to be the “salt and light of the world.”

“If you have the capability

and the means and don’t do it,” he said, “you’re missing out on a blessing.”

Hearing test

Linda Mock, an audiologist

for 25 years at Baptist Hospital, doesn’t come to every clinic. Her main job is

to come in the fall when children need hearing tests for school.

A member at a nearby

Methodist church, she says her clients are about four or five years old.

She tests various decibel levels and frequencies to make sure they are ready

for school.

“There were a lot of kids

not getting services anywhere else,” said Mock, who is in her third year

volunteering at the church. “It’s an opportunity to give back to the

community.”

“This church has really

supported this ministry,” she said. “They’ve really done a lot of work.” People

at the clinic are the “nicest people to work with … They all have big hearts.”

How it began

Old Town’s medical clinic

began in the mind of member Jim Johnson, a physician assistant. He was inspired

after reading Robert Foster’s The Sword and the Scalpel about a missionary

physician in Africa.

Johnson wondered “why people

don’t get excited about local medical missions.”

He began praying and

planning with several people. They made a list of people with talents that

could help at a medical clinic — from medical training to administrative. For

three to four months they planned and asked other free clinics to share good

and bad experiences.

“We wanted to use medicine

as a ministry tool,” Johnson said. “People who came through would also hear the

gospel.”

Johnson’s wife volunteers in

the church pharmacy, which she helped get licensed in North Carolina as a fully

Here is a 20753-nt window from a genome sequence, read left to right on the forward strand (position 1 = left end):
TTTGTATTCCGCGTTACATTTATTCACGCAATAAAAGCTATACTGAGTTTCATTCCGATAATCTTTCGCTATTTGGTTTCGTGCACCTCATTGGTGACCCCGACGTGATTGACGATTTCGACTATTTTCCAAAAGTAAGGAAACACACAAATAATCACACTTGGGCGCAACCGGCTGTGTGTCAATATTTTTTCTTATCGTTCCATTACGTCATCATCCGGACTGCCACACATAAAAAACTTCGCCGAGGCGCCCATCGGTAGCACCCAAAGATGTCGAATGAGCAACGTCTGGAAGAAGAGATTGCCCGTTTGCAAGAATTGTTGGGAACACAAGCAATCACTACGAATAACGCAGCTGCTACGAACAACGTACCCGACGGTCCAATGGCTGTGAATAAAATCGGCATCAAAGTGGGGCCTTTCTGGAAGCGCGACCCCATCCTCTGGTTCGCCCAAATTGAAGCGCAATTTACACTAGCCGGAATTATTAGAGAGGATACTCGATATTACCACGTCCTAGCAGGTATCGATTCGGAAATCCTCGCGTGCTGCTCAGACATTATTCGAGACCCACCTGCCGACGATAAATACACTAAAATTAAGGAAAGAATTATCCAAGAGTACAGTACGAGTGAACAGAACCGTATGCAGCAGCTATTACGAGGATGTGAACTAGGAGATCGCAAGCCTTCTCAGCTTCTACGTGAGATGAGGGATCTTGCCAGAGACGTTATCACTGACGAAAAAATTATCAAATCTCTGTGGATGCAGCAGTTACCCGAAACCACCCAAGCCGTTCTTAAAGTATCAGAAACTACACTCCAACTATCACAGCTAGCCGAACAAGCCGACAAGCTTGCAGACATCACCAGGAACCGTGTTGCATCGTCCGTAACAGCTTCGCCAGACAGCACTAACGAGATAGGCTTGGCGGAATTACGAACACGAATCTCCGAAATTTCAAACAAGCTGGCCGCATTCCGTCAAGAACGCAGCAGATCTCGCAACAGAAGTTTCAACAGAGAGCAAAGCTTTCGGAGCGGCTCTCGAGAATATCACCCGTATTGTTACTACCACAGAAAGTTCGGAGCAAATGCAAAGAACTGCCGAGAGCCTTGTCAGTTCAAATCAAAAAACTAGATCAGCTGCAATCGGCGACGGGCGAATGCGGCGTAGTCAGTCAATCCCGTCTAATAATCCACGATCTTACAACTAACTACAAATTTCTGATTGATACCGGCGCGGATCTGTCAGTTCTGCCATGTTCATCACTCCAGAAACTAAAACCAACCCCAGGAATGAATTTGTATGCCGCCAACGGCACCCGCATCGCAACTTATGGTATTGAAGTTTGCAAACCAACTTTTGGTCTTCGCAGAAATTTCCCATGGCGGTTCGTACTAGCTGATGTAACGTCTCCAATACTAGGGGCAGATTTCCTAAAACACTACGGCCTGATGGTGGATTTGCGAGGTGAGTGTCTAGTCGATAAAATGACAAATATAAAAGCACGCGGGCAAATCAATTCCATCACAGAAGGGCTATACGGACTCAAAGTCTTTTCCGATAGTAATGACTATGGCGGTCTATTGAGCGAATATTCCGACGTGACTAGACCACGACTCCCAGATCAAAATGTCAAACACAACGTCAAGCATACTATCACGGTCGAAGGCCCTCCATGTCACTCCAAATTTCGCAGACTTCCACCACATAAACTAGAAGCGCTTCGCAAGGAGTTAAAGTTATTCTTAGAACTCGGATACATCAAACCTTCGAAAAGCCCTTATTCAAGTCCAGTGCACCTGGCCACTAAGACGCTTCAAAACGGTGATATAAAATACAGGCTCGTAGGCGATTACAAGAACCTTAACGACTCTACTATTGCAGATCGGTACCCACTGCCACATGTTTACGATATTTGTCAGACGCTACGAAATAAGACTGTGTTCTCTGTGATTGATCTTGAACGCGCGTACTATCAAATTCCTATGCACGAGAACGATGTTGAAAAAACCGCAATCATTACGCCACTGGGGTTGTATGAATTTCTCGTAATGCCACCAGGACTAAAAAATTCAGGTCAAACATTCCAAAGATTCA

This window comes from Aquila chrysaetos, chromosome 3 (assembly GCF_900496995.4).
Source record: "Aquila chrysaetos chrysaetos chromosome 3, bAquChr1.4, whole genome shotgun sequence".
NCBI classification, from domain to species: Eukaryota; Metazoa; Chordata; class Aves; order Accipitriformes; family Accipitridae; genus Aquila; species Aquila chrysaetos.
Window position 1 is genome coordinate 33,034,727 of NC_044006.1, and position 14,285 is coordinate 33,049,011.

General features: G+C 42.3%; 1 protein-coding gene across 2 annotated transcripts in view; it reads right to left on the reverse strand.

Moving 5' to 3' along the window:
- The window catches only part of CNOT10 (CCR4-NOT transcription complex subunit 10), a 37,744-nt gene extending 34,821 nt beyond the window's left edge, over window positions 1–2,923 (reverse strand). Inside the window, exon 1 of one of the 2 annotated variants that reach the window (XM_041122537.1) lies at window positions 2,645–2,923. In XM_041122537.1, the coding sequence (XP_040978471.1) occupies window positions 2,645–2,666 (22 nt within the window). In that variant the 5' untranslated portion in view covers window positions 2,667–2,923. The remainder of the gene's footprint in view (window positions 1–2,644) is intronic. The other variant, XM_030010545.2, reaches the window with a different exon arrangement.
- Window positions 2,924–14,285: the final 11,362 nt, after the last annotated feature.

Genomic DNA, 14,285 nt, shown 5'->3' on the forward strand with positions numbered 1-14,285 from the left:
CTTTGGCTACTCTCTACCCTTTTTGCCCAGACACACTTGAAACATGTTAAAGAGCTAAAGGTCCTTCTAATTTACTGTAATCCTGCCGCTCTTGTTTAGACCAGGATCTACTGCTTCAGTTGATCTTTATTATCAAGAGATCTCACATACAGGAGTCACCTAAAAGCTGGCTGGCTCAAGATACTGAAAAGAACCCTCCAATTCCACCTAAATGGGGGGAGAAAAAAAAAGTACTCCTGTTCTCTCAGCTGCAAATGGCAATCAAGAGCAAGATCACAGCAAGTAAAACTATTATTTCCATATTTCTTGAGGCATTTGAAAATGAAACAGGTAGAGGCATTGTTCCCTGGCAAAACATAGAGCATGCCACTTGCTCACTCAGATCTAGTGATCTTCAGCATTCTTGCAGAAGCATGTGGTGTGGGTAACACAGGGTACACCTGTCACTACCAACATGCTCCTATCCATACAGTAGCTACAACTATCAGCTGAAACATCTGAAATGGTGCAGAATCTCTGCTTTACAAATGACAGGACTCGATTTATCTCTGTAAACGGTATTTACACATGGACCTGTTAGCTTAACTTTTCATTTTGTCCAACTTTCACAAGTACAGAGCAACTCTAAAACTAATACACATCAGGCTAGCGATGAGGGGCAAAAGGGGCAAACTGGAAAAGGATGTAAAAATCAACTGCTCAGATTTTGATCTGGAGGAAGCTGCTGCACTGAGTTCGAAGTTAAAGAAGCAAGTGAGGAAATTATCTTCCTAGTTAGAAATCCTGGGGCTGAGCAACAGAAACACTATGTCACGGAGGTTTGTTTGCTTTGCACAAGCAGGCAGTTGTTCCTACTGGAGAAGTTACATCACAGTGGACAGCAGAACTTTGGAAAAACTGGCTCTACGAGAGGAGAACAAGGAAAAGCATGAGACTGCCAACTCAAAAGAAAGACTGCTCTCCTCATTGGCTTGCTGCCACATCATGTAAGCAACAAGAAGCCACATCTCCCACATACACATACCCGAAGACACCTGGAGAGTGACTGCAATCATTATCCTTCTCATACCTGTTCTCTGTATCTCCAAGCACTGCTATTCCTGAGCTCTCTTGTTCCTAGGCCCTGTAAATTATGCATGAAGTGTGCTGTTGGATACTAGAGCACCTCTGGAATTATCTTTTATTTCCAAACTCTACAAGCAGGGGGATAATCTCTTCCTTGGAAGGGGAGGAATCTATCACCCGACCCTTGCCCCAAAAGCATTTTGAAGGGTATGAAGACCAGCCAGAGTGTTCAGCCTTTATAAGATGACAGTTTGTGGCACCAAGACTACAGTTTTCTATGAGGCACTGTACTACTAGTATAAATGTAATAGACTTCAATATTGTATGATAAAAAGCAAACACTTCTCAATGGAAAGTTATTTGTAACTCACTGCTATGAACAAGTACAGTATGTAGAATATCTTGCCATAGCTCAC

functioning pharmacy. Of course, their stock is low compared to your average

drug store.

“Probably the most important

thing to me is seeing God work in so many aspects,” Johnson said. “We try to be

open, to be obedient.”

The very first clinic they

saw one patient … and it was a church member. But soon their numbers began to

build. Now they average 25 each clinic.

Initially the clinic shared

space with Sunday School rooms so set up and take down for each clinic was

laborious. Now, the clinic has its own space in the church’s former children’s

wing.

They started with

commitments from two physicians and five to six physician assistants and nurse

practitioners. That pool has expanded.

“Seeing so many people

getting to use their skills” in ministry is exciting, Johnson said. “They

register the people to the glory of the Lord. They feel like they are

fulfilling their call.”

Clinic medical director

Landon Weeks looks forward to each clinic, in which sees six or seven patients.

Some come for routine refills.

“So many folks work but

don’t have money for a doctor,” Weeks said. “We see many working poor.”

Weeks said that even if

access to health care becomes mandatory, there will always be people who will

fall through cracks of the system.

Weeks said he had been

involved in free clinics before his church started this one. They “petered out”

fairly quickly. “These are dedicated people,” he said. “I just really love

them.”

Acts 1:8 challenge

The clinic’s budget is

handled through a special offering through the church — Acts 1:8 offering.

Harrison calls the offering the church’s “commitment to embrace all the mission

fields … and to do it simultaneously.”

Last year this offering

collected more than $100,000, part of which went to pay for the clinic. The

rest goes to other ministries like Baptist Children’s Homes of North Carolina

and Baptist Hospital in Winston-Salem.

The offering is above the

people’s regular gifts and is separate from other offerings.

The church not only focuses

on its immediate community but works in other areas as well. Harrison said they

have partnerships with villages in India, Brazil and West Virginia. Members

also recently spent time in Myanmar and Ukraine.

“God can use whatever skill or abilities you have

to demonstrate His love and passion for people,” Harrison said. “People are

motivated to be a part of this (because they) get to see the difference it

makes.”